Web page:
Israel analysis: The public is torn between pleasing Barack Obama and fighting Iran

 

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Americans are divided over Benjamin Netanyahu’s controversial address to Congress tomorrow. So too are the citizens of Jerusalem, where many see Israel’s leader as merely attempting to strengthen himself at home by showing strength abroad.

“This has no benefit, it doesn’t serve Israel’s interest, it just deepens the disagreements with the US,” said Matan Mizrahi, 28, an education student in Jerusalem. Mr Netanyahu chose to make the speech on Iran to gain advantage before the elections on 17 March, Mr Mizrahi said.

“Everyone knows he hopes this speech will push aside the socio-economic issues from the election’s agenda.” he added. But rather than help Israel, the speech will only bring retribution from the Obama administration, Mr Mizrahi predicts. “It means we could lose the American veto in the [UN] Security Council, maybe aid budgets will be cut and the US won’t join a coalition with us if we need it,” he said.

Abie Shapira, 58, a computer technician, added: “Netanyahu lives with the feeling that he has to save the nation of Israel and that he is the only one who knows how to do this. But, in fact, he’s putting the final nail in the coffin of relations with Obama. Our previous prime ministers knew our limitations, that we are a small country and that the US is our support. He is causing damage that will be impossible to repair.”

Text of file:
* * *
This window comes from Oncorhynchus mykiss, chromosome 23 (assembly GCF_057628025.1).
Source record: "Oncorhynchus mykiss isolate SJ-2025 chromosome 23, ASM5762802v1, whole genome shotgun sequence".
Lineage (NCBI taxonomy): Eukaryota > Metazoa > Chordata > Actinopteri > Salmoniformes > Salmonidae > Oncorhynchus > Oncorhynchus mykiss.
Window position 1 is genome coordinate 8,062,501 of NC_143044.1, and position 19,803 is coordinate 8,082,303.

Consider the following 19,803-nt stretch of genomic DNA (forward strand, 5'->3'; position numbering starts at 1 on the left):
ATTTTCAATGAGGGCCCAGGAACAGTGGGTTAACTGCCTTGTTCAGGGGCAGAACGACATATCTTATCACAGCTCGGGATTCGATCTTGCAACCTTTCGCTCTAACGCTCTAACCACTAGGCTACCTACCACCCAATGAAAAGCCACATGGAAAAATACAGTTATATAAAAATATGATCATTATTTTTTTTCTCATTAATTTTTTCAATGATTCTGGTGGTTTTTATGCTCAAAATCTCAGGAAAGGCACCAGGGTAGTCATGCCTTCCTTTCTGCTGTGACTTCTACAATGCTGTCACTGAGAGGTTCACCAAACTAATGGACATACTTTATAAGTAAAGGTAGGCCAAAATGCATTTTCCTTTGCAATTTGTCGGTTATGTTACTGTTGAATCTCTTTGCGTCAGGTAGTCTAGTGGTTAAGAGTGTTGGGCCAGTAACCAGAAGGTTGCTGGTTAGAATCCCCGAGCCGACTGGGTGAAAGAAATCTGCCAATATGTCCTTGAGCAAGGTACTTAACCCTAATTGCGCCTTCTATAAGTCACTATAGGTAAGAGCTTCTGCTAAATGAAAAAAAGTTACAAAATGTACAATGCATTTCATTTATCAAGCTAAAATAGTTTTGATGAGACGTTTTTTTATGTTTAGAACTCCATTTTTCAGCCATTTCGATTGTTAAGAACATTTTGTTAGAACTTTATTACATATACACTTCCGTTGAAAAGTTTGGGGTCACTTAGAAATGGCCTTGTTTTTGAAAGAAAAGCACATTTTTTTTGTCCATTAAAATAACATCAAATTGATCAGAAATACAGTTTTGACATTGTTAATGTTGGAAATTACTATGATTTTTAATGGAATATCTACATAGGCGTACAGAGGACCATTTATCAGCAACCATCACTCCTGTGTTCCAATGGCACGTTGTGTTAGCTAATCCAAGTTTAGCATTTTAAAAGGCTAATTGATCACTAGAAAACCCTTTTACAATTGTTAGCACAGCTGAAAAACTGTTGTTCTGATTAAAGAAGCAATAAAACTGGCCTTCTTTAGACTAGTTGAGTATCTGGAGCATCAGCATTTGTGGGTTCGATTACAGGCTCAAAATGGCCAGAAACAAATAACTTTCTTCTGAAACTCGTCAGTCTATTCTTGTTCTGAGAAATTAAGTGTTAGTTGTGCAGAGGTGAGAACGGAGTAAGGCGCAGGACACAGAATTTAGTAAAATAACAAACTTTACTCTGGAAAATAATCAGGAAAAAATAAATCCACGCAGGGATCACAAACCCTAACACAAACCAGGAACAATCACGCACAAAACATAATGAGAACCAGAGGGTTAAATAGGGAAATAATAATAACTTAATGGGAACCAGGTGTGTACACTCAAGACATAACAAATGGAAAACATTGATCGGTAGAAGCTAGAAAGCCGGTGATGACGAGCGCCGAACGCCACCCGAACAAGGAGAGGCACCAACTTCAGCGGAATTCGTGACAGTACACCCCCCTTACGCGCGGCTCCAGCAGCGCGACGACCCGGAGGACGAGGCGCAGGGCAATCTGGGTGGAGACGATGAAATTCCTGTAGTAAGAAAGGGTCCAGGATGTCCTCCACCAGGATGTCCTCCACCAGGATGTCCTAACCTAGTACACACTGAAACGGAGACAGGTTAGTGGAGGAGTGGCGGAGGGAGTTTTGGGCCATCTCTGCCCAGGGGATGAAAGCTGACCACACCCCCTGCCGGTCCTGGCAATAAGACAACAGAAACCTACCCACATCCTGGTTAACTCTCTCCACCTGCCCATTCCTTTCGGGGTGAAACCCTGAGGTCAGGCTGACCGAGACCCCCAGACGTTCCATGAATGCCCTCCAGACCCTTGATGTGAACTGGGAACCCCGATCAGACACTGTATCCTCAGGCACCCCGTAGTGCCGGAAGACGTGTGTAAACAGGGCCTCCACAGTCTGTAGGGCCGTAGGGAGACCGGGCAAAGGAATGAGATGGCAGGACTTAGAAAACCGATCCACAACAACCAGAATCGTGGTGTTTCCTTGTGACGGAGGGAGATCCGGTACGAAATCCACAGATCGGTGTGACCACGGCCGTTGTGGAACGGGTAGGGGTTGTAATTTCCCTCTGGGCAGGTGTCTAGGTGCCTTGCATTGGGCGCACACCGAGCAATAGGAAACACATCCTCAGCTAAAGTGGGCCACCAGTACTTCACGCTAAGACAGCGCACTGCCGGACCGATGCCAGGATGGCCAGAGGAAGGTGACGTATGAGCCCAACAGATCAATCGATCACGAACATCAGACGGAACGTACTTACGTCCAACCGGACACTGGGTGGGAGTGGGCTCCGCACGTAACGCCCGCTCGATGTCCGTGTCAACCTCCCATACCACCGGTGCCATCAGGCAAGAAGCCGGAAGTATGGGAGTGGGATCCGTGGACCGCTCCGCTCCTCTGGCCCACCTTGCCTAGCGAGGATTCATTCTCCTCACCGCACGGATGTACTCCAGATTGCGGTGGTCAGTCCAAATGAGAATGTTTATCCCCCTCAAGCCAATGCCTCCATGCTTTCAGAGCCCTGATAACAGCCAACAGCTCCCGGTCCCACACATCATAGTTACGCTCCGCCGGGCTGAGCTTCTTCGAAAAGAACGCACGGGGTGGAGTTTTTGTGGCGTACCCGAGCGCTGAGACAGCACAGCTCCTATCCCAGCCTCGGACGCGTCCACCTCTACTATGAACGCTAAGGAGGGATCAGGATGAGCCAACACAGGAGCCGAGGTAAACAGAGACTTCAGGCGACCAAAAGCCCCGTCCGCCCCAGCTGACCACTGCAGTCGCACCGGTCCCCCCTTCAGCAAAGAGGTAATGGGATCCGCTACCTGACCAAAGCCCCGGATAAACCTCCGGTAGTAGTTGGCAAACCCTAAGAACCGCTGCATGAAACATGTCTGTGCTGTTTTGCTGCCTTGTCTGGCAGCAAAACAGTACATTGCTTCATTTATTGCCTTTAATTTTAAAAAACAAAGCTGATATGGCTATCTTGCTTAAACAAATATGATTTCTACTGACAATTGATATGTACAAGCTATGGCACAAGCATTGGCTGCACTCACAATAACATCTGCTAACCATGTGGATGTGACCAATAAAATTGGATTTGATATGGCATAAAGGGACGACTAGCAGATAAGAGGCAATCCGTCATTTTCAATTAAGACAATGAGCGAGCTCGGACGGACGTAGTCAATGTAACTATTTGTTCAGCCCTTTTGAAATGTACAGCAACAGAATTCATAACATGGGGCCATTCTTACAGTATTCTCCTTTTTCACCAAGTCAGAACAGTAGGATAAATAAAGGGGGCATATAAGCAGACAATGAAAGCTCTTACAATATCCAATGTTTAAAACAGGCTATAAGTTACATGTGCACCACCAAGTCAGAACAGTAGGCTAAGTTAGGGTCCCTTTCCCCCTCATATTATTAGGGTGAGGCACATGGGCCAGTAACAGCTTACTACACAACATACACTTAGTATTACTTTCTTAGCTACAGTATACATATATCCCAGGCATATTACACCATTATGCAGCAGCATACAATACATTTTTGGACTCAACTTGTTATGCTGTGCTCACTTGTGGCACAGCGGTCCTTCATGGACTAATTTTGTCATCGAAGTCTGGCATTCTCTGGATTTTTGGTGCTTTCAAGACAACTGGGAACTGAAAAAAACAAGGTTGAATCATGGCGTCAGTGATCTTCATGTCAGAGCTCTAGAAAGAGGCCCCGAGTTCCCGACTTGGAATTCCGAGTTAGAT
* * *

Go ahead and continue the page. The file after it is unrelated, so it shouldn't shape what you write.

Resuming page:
But Yeshayahu Kantrowitz, a barber, said the Prime Minister was doing the right thing, setting off the alarm about a possible US-brokered agreement over Iran’s nuclear programme. “The Americans are about to endanger Israel, the Middle East and the world and he must convince them not to.” Assaf Ben-Ami, 42, who owns a gelateria, added: “There is naivety among the Americans about Iran and we need to shake this. The Iranians declare they want to destroy Israel.”

He said harming relations with the US paled in comparison to the harm that would ensue if Iran got the bomb. “If you view it as an existential threat, which it is, nothing should stand in Netanyahu’s way from trying to stop it. If the Americans really think it’s a good agreement, why not put it to a vote in Congress?”

“This is definitely not an electoral ploy,” he added. “Netanyahu has been warning of the Iranian threat for years. This can influence the voting in either way and he may even lose votes because of it.”

A member of Mr Netanyahu’s Likud party and supermarket owner, Yaakov Namad, said: “I do hope he will have an alternative, a proposal and not just say ‘don’t do this’.”

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